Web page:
Letters - 24 May 2023

From Darkness around us but… to Changes to BYM

Darkness around us but…

The darkness around us is a chaos we can’t make sense of. It can be so frightening we plaster it with explanations, excuses, the unreal. This is OK for survival and a kind of emotional health but it is limited and limiting.

How do we make sense of it? We grasp at rationality. The perpetual child shaking its fist at the world is not enough, even if it is an outlet to the raging torment within. What is the focus today? Gaza, trans, climate change, violence against women. It feels like a fad or a trend, a sticking plaster over a wound that does not heal but festers.

It was while doing an Experiment with Light that I connected to a deep fear. And it wasn’t enough to see over it with the Light. With the Light I had to engage that fear.

During Covid we have experienced much loss. Dear ones have left us. We have been challenged out of the familiar. As old masks have crumbled, the space is open for new vision. Could it be a return to simplicity? What really matters? The old patterns don’t work anymore. We can see through them.

We need the inner vision.

What crosses all borders? What fundamentally makes us human? What is authentic?

What will we find in the silence? It may be different for each one of us. There is wealth in bringing it together.

Margaret Roy

Boarding schools

I am aware of the damage done to many by traditional boarding schools, and especially boarding prep schools. I’m also aware of the issue of divisiveness that the high cost presents, and consequent danger of a narrow social focus of those who attend them.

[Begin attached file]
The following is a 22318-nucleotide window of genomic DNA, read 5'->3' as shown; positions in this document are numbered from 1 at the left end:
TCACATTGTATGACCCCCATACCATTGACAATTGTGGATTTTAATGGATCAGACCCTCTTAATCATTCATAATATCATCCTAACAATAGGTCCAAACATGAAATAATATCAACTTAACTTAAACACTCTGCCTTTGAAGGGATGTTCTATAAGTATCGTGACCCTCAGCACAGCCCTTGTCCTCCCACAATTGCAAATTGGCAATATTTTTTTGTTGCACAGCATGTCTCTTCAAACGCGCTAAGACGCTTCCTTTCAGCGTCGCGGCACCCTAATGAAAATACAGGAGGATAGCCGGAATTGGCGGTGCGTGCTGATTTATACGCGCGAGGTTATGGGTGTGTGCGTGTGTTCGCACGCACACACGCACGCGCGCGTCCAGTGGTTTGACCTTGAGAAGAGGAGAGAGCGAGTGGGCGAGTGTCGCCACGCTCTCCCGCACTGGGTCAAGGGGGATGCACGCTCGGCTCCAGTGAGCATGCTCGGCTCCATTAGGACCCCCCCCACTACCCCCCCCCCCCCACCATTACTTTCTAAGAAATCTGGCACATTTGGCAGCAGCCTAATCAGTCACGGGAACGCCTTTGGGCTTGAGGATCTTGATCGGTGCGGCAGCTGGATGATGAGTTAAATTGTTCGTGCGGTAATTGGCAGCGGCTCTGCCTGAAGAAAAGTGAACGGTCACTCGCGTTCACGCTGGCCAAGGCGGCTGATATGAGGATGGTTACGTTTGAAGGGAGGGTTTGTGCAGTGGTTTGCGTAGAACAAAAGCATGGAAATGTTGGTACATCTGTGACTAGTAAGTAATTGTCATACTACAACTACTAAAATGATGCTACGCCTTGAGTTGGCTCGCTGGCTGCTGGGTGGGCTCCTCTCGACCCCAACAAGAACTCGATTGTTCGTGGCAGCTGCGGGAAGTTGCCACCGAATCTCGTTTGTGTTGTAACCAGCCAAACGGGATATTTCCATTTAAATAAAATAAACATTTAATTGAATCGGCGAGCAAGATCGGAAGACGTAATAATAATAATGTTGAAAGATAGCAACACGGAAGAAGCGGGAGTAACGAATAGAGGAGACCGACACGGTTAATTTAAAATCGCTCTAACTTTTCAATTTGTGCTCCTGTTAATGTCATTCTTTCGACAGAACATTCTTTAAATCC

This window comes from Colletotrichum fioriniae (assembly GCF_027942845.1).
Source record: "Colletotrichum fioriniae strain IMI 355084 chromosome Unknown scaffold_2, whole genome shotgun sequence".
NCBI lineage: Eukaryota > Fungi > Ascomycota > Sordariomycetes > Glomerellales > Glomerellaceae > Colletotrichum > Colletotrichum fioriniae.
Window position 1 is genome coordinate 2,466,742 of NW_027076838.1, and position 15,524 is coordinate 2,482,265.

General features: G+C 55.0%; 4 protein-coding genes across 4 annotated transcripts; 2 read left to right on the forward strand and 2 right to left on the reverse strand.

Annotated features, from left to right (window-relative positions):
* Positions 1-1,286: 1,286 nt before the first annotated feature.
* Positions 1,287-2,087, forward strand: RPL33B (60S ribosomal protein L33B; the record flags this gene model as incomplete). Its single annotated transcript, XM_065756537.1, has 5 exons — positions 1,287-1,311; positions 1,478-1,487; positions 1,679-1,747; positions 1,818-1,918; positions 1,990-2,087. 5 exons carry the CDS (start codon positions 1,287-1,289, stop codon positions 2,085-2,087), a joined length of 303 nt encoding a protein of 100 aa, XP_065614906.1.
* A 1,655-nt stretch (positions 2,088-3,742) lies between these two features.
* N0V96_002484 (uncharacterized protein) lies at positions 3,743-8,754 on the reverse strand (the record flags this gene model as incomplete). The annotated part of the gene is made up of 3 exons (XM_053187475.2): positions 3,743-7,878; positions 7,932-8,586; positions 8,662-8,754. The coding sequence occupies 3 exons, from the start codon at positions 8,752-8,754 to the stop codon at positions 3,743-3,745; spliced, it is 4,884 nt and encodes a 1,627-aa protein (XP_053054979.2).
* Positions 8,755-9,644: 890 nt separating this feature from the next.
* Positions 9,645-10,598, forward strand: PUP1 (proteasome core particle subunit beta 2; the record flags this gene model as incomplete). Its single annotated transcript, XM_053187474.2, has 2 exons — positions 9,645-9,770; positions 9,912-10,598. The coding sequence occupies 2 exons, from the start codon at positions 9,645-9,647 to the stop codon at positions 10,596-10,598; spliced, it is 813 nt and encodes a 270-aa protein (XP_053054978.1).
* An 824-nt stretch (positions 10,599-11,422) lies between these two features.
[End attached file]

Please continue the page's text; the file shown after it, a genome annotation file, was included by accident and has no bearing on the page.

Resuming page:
However, in my experience, that is not the whole picture. My late wife went to boarding schools from the age of seven and loved the experience. She was an only child, with asthma and a tendency to bronchial pneumonia. Distance from her anxious mother gave her an independence of spirit which stood her in good stead throughout her life.

I went to Bootham at thirteen. It wasn’t a particularly happy experience, and the period I was there has been acknowledged by others as something of a low spot for the school. But I don’t think it did me any positive harm, in spite of being bullied and something of a social misfit, though it is possible I would have done better academically in the direct grant day school I had attended previously.

However, beside the family pattern up to then of attendance at Quaker schools, it was a practical solution to family circumstances. My father was sixty when I went to Bootham, in the final five years of an extraordinarily demanding post (he was head of Friends Service Council throughout the turbulent years spanning world war two) and his health was failing. My mother was also busy with Quaker and Women’s International League activities. I think family relations might have been strained by my presence.

So, how do I square that circle? I regret the dependence on boarding schools among certain sectors of society, especially the most wealthy and powerful, and I welcome the steps towards removal of the tax privilege of independent schools.

On the other hand there is a case for boarding schools, especially as they become more humane places. And in the end it depends on the needs and circumstances of the individual child. Perhaps fewer boarding schools, focussing on boarding need, but even that solution is not without its own problems.

Roger Sturge

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